While at the building department, verify the screened porch has the required footings, foundation stem wall, and sized floor joists to support the new loads, to satisfy your Insurance carrier. Very handy in case of a claim or future house sale.

Be safe, Gary
__________________
If any ads are present in my answer above, I do not condone/support/use the product or services listed, they are there against my permission.
Gary in WA is offline   Reply With Quote
Old 02-06-2010, 07:58 PM   #5
Newbie
 
Join Date: Feb 2010
Location: new york
Posts: 3
Rewards Points: 10
Default

how do I support a ridge beam with a microlam


The house has two existing ridge beams one on inside the house the other in the screened room I'm trying to figure out a microlam beam to replace the existing wall and support the splice at the existing ridge beams. The post isn't a problem. It is sizing that microlam. Right nowI'm loking to get more of an idea of size and if needed later I will get an engineers input if I do decide to remove the wall.
onyx 1 is offline   Reply With Quote
Old 02-06-2010, 08:22 PM   #6
Member
 
Join Date: Nov 2009
Location: central virginia mountains
Posts: 1,857
Rewards Points: 1,000
Default

how do I support a ridge beam with a microlam


if the clear span is 25' you may want to look at a steel I beam. Many times they will not need to be as massive as a wood beam of the same deflection strength and can be cheaper.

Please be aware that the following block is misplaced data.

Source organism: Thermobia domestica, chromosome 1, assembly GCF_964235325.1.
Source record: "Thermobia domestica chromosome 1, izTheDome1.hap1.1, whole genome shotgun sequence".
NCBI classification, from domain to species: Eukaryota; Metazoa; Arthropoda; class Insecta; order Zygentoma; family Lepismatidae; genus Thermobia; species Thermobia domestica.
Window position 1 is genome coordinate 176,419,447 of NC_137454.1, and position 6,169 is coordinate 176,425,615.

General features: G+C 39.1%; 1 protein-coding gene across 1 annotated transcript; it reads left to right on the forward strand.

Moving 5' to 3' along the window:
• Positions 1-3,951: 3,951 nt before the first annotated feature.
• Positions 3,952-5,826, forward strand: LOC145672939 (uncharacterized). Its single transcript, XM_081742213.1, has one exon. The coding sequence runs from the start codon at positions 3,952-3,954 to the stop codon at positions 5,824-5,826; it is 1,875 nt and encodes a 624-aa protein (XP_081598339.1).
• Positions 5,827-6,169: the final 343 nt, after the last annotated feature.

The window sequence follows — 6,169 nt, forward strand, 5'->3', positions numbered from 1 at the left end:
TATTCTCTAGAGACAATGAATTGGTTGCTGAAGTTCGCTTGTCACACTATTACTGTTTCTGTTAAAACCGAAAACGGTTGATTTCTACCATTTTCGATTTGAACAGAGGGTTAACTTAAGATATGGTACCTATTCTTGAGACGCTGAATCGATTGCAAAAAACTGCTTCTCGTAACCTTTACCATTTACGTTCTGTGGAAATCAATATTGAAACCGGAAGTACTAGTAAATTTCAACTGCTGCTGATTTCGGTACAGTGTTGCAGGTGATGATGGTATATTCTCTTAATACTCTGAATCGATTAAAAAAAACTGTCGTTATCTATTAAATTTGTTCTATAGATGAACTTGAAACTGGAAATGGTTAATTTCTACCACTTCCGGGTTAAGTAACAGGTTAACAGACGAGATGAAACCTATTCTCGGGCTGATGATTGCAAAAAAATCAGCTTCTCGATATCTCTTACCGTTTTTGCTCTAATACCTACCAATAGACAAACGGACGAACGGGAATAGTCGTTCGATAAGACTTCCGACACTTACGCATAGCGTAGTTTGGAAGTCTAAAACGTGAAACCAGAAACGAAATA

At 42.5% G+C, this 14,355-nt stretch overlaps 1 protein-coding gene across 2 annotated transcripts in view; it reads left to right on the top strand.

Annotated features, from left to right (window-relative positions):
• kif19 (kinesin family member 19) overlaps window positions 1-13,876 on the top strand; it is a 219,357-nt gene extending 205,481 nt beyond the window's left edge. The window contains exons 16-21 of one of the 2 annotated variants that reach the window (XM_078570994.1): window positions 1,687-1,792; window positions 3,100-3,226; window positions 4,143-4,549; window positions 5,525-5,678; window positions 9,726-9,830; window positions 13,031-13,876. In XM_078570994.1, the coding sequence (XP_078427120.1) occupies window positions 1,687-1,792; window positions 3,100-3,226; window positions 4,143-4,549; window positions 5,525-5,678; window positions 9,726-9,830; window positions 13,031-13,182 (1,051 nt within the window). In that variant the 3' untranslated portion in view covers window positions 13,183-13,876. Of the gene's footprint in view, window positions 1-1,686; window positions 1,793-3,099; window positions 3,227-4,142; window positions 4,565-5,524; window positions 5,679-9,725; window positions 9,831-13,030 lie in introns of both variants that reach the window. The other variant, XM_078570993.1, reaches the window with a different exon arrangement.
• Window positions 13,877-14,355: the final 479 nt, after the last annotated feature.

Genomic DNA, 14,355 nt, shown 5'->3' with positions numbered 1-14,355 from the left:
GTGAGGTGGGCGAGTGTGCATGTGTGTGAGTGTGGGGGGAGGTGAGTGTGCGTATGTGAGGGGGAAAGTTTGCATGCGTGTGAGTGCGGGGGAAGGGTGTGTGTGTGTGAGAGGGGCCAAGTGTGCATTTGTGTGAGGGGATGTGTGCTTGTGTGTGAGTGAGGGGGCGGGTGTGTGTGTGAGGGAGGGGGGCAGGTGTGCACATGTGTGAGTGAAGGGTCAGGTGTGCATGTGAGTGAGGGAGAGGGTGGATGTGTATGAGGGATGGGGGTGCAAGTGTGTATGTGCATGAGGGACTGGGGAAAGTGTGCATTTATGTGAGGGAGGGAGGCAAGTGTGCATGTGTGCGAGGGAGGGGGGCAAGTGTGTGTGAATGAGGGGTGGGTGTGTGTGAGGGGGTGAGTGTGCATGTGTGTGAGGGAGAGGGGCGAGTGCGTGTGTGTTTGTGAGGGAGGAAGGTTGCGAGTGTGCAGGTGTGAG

__________________
The older I get the better I was
tpolk is offline   Reply With Quote
Old 02-10-2010, 07:45 PM   #7
Newbie
 
Join Date: Feb 2010
Location: new york
Posts: 3
Rewards Points: 10
Default

how do I support a ridge beam with a microlam


Anybody with a little more help on this one would be great

thanks
onyx 1 is offline   Reply With Quote
Old 02-10-2010, 09:18 PM   #8
General Contractor
 
Join Date: Feb 2010
Location: Portland, OR
Posts: 85
Rewards Points: 75
Default

how do I support a ridge beam with a microlam


Onyx,

What everybody is saying is valid. This is not something you could or would even want to pull off without permits, plans and engineering. Now that's out of the way.

There are two articles at the UMass Amherst Building and Construction Technology site that you might want to start with:

http://bct.nrc.umass.edu/index.php/p...g-span-tables/

http://bct.nrc.umass.edu/index.php/p...s-and-headers/

You will have to work through your own house's dimensions and your local code books to figure the load that your new beam would be carrying.

Like the other responders to your question, I am not clear as to what the new beam is picking up. If it had nothing to do with the porch but was just holding up the rafters coming of the vaulted ceiling in the main house, and if it was the same length or less than the beam in the vaulted ceiling, and if that existing ridge beam was sized correctly, then your new beam might not be any larger than the current ridge beam. But that's a lot of "ifs" to get to a "might."